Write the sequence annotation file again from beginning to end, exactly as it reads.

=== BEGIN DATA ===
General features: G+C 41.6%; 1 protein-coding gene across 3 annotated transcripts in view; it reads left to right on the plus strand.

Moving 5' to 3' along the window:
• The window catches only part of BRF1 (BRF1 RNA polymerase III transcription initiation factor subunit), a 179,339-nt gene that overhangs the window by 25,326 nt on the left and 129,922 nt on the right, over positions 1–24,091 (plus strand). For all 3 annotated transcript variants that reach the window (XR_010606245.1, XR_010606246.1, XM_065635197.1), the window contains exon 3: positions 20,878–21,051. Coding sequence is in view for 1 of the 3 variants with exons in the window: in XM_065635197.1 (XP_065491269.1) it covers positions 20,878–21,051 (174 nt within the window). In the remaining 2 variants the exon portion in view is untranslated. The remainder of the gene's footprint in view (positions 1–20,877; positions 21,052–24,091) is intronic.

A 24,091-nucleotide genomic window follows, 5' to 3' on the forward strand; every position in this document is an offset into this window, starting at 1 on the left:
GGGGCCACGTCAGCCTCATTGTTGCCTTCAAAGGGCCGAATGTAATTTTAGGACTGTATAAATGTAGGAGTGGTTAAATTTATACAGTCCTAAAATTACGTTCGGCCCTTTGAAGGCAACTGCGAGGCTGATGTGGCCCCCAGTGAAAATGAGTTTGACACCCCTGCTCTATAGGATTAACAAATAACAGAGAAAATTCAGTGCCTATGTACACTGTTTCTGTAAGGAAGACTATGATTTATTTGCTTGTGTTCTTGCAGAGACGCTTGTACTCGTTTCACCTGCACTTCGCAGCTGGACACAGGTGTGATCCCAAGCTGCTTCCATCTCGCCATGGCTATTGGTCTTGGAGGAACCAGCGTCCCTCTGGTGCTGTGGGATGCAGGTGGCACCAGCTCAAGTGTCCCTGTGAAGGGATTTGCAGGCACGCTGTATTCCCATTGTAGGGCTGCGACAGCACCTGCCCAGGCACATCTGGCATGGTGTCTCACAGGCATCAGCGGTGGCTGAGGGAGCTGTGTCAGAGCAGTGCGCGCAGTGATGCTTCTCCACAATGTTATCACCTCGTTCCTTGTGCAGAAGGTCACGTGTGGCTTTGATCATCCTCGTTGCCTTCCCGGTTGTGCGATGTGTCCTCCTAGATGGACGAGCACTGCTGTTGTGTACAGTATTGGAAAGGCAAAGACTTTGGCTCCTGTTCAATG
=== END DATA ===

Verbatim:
General features: G+C 41.6%; 1 protein-coding gene across 3 annotated transcripts in view; it reads left to right on the plus strand.

Moving 5' to 3' along the window:
• The window catches only part of BRF1 (BRF1 RNA polymerase III transcription initiation factor subunit), a 179,339-nt gene that overhangs the window by 25,326 nt on the left and 129,922 nt on the right, over positions 1–24,091 (plus strand). For all 3 annotated transcript variants that reach the window (XR_010606245.1, XR_010606246.1, XM_065635197.1), the window contains exon 3: positions 20,878–21,051. Coding sequence is in view for 1 of the 3 variants with exons in the window: in XM_065635197.1 (XP_065491269.1) it covers positions 20,878–21,051 (174 nt within the window). In the remaining 2 variants the exon portion in view is untranslated. The remainder of the gene's footprint in view (positions 1–20,877; positions 21,052–24,091) is intronic.

A 24,091-nucleotide genomic window follows, 5' to 3' on the forward strand; every position in this document is an offset into this window, starting at 1 on the left:
GGGGCCACGTCAGCCTCATTGTTGCCTTCAAAGGGCCGAATGTAATTTTAGGACTGTATAAATGTAGGAGTGGTTAAATTTATACAGTCCTAAAATTACGTTCGGCCCTTTGAAGGCAACTGCGAGGCTGATGTGGCCCCCAGTGAAAATGAGTTTGACACCCCTGCTCTATAGGATTAACAAATAACAGAGAAAATTCAGTGCCTATGTACACTGTTTCTGTAAGGAAGACTATGATTTATTTGCTTGTGTTCTTGCAGAGACGCTTGTACTCGTTTCACCTGCACTTCGCAGCTGGACACAGGTGTGATCCCAAGCTGCTTCCATCTCGCCATGGCTATTGGTCTTGGAGGAACCAGCGTCCCTCTGGTGCTGTGGGATGCAGGTGGCACCAGCTCAAGTGTCCCTGTGAAGGGATTTGCAGGCACGCTGTATTCCCATTGTAGGGCTGCGACAGCACCTGCCCAGGCACATCTGGCATGGTGTCTCACAGGCATCAGCGGTGGCTGAGGGAGCTGTGTCAGAGCAGTGCGCGCAGTGATGCTTCTCCACAATGTTATCACCTCGTTCCTTGTGCAGAAGGTCACGTGTGGCTTTGATCATCCTCGTTGCCTTCCCGGTTGTGCGATGTGTCCTCCTAGATGGACGAGCACTGCTGTTGTGTACAGTATTGGAAAGGCAAAGACTTTGGCTCCTGTTCAATG